Tag Archives: Shakespeare

Writers: Play Some D&D

It’s been pretty well established by this point in my life that I am a nerd of many sorts. Theatre, sci-fi, fantasy, board games, video games, math, logic, philosophy, mythology, religion… there’s a lot of nerdy in me. So it shouldn’t come even remotely as a surprise that I have played a LOT of Dungeons & Dragons in my day.

My first introduction to the game, though it was ultimately not an accurate representation at all, was back in the summer after my 7th grade year when I was 12 years old. It was, I believe, Advanced Dungeons & Dragons 2nd Edition… I don’t remember much of it at all, but again. Not very accurate. Still, somewhere in my room right now is the first character sheet I ever had.

Since then, I’ve played 3e, 3.5e, 4e and am currently in a group playing the D&D Next edition. I’ve been the Dungeon Master for two different (ultimately falling apart) 3.5 campaigns. I’ve played Pathfinder, Iron Kingdoms and even a d20 system a friend of mine created. I’ve done some role-playing online and have oodles and oodles of ridiculous stories to tell about the various campaigns.

Most people find the game to be instantly associated with the nerdiest of the nerdy. I suppose that’s a little fair… while high fantasy and the like have been becoming more and more acceptable over the years (just look at the successes of Peter Jackson’s interpretation of J.R.R. Tolkien’s “Lord of the Rings” and “The Hobbit” books, as well as HBO’s “Game of Thrones”), it’s more acceptable to observe fantasy, not attempt to live it out. D&D and other role-playing tabletop games are predicated on the notion that one designs a character with a story and interjects themselves, via that character, into a fantasy world. Granted, not every tabletop RPG is set in fantasy, but that’s where D&D began.

Even so, despite it being “super nerdy,” it has seeped into our culture just a bit. You have the people that seem to think D&D is something where people learn witchcraft and are members of the occult… As well as the people that know how laughable that is and like to point out how sessions of D&D usually go. Season 2 of the absolutely wonderful TV show “Community” has a fantastic, hilarious and kinda accurate episode titled “Advanced Dungeons and Dragons” that is well worth the watch (you need Hulu Plus for that link, sadly).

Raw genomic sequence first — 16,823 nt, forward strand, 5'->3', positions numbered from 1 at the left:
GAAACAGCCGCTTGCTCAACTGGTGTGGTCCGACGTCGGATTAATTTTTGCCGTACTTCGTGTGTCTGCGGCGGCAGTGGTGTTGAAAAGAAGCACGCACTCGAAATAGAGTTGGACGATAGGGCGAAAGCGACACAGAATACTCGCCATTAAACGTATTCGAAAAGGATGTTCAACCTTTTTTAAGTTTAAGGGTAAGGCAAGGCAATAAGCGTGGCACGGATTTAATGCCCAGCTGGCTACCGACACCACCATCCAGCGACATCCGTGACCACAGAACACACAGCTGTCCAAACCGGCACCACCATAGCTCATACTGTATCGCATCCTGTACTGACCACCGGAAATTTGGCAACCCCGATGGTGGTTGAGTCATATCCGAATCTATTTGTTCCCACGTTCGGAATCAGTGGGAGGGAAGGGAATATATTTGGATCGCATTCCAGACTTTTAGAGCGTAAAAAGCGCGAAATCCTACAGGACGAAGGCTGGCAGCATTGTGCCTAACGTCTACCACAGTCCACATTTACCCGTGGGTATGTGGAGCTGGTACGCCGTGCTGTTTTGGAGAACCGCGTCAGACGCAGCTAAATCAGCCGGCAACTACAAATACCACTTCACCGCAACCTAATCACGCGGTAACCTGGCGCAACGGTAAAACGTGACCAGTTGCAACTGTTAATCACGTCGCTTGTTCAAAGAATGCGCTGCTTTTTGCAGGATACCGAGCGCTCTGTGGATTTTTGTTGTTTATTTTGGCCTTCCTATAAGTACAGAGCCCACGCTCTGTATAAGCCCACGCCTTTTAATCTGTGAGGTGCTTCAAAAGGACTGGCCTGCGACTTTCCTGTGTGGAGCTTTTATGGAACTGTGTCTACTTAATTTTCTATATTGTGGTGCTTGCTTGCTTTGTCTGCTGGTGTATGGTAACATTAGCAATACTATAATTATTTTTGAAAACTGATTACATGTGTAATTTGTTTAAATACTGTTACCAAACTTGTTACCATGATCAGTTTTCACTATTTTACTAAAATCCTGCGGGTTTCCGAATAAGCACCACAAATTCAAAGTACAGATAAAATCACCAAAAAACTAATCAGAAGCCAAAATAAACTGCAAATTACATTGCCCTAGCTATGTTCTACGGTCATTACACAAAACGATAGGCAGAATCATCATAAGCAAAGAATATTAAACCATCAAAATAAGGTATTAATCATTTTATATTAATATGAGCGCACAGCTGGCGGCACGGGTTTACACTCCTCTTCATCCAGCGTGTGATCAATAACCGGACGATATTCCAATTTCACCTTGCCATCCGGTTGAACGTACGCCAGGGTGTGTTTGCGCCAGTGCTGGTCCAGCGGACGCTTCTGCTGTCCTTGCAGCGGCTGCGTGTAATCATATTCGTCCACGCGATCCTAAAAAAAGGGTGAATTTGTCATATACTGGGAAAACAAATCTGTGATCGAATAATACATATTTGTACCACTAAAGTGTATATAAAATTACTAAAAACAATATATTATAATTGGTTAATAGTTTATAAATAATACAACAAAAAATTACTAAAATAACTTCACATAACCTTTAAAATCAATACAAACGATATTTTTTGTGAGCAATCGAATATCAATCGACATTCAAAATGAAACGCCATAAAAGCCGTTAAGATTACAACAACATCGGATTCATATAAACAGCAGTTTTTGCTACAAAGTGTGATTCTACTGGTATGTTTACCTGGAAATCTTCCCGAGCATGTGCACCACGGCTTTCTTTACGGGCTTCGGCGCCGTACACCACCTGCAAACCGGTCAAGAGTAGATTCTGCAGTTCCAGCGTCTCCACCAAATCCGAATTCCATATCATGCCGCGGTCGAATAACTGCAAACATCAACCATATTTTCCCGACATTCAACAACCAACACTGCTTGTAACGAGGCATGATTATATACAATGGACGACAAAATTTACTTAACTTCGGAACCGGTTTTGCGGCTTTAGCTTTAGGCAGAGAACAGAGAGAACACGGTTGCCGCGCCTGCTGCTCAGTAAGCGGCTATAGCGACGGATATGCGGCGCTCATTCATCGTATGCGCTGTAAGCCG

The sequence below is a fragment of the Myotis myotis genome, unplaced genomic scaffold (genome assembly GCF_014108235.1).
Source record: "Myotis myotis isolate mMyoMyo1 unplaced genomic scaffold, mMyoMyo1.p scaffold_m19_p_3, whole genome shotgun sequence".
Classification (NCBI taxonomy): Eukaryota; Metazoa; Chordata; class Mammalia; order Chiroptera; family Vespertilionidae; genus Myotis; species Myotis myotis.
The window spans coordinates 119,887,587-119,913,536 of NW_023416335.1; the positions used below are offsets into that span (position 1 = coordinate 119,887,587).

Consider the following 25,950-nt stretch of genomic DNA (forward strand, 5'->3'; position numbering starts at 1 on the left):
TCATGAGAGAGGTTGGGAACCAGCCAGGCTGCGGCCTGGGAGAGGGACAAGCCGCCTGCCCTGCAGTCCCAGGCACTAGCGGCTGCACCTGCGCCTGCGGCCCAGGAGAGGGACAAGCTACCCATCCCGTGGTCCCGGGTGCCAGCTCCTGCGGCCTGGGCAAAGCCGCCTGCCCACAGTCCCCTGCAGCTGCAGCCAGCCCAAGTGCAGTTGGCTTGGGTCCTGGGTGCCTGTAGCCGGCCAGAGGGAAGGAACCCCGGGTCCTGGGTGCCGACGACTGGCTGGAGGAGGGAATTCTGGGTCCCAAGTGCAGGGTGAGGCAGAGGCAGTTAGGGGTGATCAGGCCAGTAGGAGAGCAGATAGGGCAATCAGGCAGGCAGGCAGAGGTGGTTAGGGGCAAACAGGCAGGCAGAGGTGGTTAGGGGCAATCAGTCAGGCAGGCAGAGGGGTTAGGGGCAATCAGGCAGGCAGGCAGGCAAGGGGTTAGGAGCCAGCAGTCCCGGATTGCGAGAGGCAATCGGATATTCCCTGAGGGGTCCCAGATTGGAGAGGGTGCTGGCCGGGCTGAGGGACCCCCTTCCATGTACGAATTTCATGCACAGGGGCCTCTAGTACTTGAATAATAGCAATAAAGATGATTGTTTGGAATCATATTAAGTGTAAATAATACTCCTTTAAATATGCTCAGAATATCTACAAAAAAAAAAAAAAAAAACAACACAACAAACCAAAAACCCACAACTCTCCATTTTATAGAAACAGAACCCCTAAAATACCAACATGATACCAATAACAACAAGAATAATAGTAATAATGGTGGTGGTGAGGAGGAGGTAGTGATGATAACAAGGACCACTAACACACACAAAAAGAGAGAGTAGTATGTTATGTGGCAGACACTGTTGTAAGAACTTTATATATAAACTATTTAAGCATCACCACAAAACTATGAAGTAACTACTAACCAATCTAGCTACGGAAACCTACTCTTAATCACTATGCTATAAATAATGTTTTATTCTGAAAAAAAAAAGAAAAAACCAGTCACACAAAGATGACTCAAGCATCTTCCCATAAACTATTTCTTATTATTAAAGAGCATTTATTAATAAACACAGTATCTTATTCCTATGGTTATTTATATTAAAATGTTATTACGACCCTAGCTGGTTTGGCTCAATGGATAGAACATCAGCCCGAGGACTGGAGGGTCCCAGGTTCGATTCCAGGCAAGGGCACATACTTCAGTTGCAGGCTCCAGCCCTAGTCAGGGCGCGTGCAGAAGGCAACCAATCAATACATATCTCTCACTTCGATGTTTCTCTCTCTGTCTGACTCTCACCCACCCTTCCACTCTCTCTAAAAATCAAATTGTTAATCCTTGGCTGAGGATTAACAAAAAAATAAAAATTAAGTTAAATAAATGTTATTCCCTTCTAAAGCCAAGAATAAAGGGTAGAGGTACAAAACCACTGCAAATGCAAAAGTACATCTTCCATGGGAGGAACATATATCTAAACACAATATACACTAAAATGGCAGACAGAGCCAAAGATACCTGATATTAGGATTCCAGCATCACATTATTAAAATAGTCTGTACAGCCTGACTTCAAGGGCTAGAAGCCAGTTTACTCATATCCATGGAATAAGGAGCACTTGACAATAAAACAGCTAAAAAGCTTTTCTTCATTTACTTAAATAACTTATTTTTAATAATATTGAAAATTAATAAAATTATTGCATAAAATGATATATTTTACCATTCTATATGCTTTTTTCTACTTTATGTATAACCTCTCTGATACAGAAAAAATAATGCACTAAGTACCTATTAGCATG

The point is, though, whether you think it’s crazy nerdy and has some ridiculous stigma on it or not, if you’re a writer… I think you would do well to play this game.

I realized the other day, when writing the background for my character in the current campaign I’m playing, I’ve written more detailed character story and background for some of my D&D characters than I have for some of my characters in my stories and scripts. That’s not to say that I don’t have good backgrounds for the non-D&D characters… I just don’t tend to write them out and consider all the aspects of their previous lives. However, in D&D, I tend to tell very detailed stories about their pasts and how they came to where they are now.

It’s a really good writing exercise, especially when you limit yourself. As someone that tends to prefer the classics of poetry and art, where the product must conform to a certain style or limitation, I feel that talent, skill, creativity and thought are more thoroughly applied and utilized than in styles where slapping anything together counts. Anyone can buy three blank canvases and call it art or take random paragraphs from random books, tape them together on a page and call it poetry. But how many people can write something truly heartbreaking and moving with only 140 syllables in 14 lines of iambic pentameter and a rhyming scheme of ABAB CDCD EFEF GG? I refer of course to the sonnet, of which some guy named Shakespeare wrote several.

It’s not easy to make something conform to limitations. But it is certainly an exercise worth trying, especially if you find your characters lack depth. Here’s my suggestion, as these are the ways I’ve found the most character work: Find some people to play D&D with. Find other writers or friends that know what they’re doing. You can do a preset campaign or let yourself/another writer write a story/world for you all to play in. But when you’re making your character, give yourself restrictions. In most versions of D&D, you can give your character flaws, which detriment your character but allow for extra benefits to balance it out. A lot of people will do this to make ridiculously powerful characters, but don’t focus on the game play so much as the character. People are flawed. How does that affect your character? Alternatively, ask your DM if you can bend certain rules, so long as you get a good story out of it.